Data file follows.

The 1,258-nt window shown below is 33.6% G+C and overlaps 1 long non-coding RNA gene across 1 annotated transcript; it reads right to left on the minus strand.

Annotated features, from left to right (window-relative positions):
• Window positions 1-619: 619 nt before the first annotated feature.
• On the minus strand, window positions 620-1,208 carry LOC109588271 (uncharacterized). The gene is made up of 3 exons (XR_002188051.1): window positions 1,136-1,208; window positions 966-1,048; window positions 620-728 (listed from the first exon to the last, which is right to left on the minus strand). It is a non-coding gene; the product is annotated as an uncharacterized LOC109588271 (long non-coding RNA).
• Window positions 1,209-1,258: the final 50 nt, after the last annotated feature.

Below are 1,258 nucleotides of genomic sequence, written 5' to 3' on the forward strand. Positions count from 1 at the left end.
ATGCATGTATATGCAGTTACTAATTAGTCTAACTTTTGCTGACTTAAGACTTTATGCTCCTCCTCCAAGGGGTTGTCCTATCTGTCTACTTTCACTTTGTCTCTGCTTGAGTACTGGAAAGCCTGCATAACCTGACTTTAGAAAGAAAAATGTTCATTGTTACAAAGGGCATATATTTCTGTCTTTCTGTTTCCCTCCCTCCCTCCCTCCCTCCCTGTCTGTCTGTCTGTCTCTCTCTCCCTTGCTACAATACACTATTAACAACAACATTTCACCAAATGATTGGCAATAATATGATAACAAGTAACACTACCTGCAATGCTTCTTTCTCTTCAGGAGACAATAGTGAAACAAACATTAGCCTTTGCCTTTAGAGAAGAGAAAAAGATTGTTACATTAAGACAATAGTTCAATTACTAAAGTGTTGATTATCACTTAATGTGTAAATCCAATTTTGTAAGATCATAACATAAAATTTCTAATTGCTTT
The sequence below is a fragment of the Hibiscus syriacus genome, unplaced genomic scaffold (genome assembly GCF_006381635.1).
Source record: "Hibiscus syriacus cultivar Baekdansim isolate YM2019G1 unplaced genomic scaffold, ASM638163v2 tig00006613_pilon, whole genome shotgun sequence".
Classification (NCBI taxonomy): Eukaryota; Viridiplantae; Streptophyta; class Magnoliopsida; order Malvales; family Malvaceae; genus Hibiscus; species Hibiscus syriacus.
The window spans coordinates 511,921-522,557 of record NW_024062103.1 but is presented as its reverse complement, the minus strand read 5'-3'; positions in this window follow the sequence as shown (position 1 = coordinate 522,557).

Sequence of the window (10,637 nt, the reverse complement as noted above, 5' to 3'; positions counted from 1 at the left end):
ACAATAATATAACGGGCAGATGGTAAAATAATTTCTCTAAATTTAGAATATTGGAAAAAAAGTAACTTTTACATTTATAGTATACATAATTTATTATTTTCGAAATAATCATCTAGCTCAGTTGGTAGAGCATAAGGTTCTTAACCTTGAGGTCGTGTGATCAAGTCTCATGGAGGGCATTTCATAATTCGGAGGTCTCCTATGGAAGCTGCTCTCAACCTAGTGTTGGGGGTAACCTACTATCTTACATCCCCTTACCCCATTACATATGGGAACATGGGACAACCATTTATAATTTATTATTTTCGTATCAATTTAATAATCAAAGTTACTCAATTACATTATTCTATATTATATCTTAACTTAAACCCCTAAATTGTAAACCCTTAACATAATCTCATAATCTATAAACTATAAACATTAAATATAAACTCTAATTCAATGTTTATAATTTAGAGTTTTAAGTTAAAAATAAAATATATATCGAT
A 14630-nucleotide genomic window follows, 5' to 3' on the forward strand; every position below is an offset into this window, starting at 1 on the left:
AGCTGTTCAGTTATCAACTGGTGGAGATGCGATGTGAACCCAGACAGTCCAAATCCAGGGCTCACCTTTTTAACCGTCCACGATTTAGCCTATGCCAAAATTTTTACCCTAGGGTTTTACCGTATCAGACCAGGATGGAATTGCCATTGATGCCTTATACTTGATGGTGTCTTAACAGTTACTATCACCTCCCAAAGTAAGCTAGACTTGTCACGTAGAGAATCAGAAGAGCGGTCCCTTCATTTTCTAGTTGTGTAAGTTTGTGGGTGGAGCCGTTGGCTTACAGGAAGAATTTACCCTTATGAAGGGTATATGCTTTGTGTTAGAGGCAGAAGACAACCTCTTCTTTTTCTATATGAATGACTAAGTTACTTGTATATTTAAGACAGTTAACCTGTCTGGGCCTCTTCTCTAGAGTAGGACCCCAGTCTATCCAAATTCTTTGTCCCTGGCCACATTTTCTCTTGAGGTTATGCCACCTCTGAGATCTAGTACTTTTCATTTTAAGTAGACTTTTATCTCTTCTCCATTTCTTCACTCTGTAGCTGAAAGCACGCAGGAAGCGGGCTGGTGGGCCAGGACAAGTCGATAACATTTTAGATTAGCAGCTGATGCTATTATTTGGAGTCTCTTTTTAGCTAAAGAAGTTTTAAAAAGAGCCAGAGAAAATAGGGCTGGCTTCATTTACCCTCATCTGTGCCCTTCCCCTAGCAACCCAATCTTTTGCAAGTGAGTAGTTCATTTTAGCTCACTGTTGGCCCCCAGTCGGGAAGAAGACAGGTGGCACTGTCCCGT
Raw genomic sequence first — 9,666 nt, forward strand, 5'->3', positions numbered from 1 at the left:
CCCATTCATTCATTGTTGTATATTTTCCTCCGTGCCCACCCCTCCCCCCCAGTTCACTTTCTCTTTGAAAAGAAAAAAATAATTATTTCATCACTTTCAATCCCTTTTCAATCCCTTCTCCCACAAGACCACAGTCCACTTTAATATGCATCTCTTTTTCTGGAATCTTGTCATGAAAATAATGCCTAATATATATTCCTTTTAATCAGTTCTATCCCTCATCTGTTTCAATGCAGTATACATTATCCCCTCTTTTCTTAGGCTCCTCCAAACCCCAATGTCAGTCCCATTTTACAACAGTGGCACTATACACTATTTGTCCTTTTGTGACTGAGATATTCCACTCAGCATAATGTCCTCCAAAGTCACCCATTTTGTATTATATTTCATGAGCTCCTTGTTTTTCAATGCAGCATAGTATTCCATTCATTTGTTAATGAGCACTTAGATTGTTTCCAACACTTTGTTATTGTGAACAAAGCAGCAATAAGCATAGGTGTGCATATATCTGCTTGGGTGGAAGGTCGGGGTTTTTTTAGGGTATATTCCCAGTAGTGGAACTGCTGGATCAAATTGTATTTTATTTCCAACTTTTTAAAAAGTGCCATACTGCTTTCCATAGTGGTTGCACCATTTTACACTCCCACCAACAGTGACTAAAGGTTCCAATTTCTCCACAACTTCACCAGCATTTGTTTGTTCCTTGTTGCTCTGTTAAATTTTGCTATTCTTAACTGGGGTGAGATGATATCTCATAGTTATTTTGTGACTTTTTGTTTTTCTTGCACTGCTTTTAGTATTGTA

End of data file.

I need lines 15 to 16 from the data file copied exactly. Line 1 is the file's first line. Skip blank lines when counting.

AGCTGTTCAGTTATCAACTGGTGGAGATGCGATGTGAACCCAGACAGTCCAAATCCAGGGCTCACCTTTTTAACCGTCCACGATTTAGCCTATGCCAAAATTTTTACCCTAGGGTTTTACCGTATCAGACCAGGATGGAATTGCCATTGATGCCTTATACTTGATGGTGTCTTAACAGTTACTATCACCTCCCAAAGTAAGCTAGACTTGTCACGTAGAGAATCAGAAGAGCGGTCCCTTCATTTTCTAGTTGTGTAAGTTTGTGGGTGGAGCCGTTGGCTTACAGGAAGAATTTACCCTTATGAAGGGTATATGCTTTGTGTTAGAGGCAGAAGACAACCTCTTCTTTTTCTATATGAATGACTAAGTTACTTGTATATTTAAGACAGTTAACCTGTCTGGGCCTCTTCTCTAGAGTAGGACCCCAGTCTATCCAAATTCTTTGTCCCTGGCCACATTTTCTCTTGAGGTTATGCCACCTCTGAGATCTAGTACTTTTCATTTTAAGTAGACTTTTATCTCTTCTCCATTTCTTCACTCTGTAGCTGAAAGCACGCAGGAAGCGGGCTGGTGGGCCAGGACAAGTCGATAACATTTTAGATTAGCAGCTGATGCTATTATTTGGAGTCTCTTTTTAGCTAAAGAAGTTTTAAAAAGAGCCAGAGAAAATAGGGCTGGCTTCATTTACCCTCATCTGTGCCCTTCCCCTAGCAACCCAATCTTTTGCAAGTGAGTAGTTCATTTTAGCTCACTGTTGGCCCCCAGTCGGGAAGAAGACAGGTGGCACTGTCCCGT
Raw genomic sequence first — 9,666 nt, forward strand, 5'->3', positions numbered from 1 at the left: